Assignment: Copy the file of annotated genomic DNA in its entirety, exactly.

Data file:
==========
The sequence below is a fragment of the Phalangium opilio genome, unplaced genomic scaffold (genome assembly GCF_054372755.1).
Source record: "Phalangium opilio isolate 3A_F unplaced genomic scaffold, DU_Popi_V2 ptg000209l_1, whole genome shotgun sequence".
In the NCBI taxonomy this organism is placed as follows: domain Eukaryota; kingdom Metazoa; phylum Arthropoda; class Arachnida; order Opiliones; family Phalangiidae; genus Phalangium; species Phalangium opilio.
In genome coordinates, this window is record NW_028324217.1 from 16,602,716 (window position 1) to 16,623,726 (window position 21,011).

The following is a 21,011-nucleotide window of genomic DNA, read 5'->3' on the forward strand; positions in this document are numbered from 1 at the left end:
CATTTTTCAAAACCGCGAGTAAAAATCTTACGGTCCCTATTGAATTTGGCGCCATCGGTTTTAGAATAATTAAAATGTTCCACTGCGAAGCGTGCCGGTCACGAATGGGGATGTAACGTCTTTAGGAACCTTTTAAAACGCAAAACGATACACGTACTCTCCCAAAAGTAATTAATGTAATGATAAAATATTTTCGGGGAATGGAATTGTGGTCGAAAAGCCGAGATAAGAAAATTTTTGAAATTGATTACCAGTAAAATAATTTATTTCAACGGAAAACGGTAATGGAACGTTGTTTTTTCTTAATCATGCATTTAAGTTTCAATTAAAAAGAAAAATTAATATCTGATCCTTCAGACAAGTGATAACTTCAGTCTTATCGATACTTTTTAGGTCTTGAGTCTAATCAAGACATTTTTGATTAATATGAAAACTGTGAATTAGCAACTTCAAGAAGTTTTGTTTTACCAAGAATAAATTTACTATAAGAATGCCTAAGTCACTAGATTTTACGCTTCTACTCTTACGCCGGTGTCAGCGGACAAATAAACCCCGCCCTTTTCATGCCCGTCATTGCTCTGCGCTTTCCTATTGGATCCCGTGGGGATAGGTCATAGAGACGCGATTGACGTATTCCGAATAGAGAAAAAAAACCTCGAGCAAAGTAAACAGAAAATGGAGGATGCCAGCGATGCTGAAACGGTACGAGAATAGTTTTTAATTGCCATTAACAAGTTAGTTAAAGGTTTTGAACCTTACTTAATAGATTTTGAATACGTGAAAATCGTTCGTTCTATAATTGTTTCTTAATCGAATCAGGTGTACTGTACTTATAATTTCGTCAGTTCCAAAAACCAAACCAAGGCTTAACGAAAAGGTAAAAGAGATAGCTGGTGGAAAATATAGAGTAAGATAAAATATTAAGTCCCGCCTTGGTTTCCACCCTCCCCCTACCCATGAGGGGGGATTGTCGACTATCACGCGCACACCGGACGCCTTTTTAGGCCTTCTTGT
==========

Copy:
The sequence below is a fragment of the Phalangium opilio genome, unplaced genomic scaffold (genome assembly GCF_054372755.1).
Source record: "Phalangium opilio isolate 3A_F unplaced genomic scaffold, DU_Popi_V2 ptg000209l_1, whole genome shotgun sequence".
In the NCBI taxonomy this organism is placed as follows: domain Eukaryota; kingdom Metazoa; phylum Arthropoda; class Arachnida; order Opiliones; family Phalangiidae; genus Phalangium; species Phalangium opilio.
In genome coordinates, this window is record NW_028324217.1 from 16,602,716 (window position 1) to 16,623,726 (window position 21,011).

The following is a 21,011-nucleotide window of genomic DNA, read 5'->3' on the forward strand; positions in this document are numbered from 1 at the left end:
CATTTTTCAAAACCGCGAGTAAAAATCTTACGGTCCCTATTGAATTTGGCGCCATCGGTTTTAGAATAATTAAAATGTTCCACTGCGAAGCGTGCCGGTCACGAATGGGGATGTAACGTCTTTAGGAACCTTTTAAAACGCAAAACGATACACGTACTCTCCCAAAAGTAATTAATGTAATGATAAAATATTTTCGGGGAATGGAATTGTGGTCGAAAAGCCGAGATAAGAAAATTTTTGAAATTGATTACCAGTAAAATAATTTATTTCAACGGAAAACGGTAATGGAACGTTGTTTTTTCTTAATCATGCATTTAAGTTTCAATTAAAAAGAAAAATTAATATCTGATCCTTCAGACAAGTGATAACTTCAGTCTTATCGATACTTTTTAGGTCTTGAGTCTAATCAAGACATTTTTGATTAATATGAAAACTGTGAATTAGCAACTTCAAGAAGTTTTGTTTTACCAAGAATAAATTTACTATAAGAATGCCTAAGTCACTAGATTTTACGCTTCTACTCTTACGCCGGTGTCAGCGGACAAATAAACCCCGCCCTTTTCATGCCCGTCATTGCTCTGCGCTTTCCTATTGGATCCCGTGGGGATAGGTCATAGAGACGCGATTGACGTATTCCGAATAGAGAAAAAAAACCTCGAGCAAAGTAAACAGAAAATGGAGGATGCCAGCGATGCTGAAACGGTACGAGAATAGTTTTTAATTGCCATTAACAAGTTAGTTAAAGGTTTTGAACCTTACTTAATAGATTTTGAATACGTGAAAATCGTTCGTTCTATAATTGTTTCTTAATCGAATCAGGTGTACTGTACTTATAATTTCGTCAGTTCCAAAAACCAAACCAAGGCTTAACGAAAAGGTAAAAGAGATAGCTGGTGGAAAATATAGAGTAAGATAAAATATTAAGTCCCGCCTTGGTTTCCACCCTCCCCCTACCCATGAGGGGGGATTGTCGACTATCACGCGCACACCGGACGCCTTTTTAGGCCTTCTTGT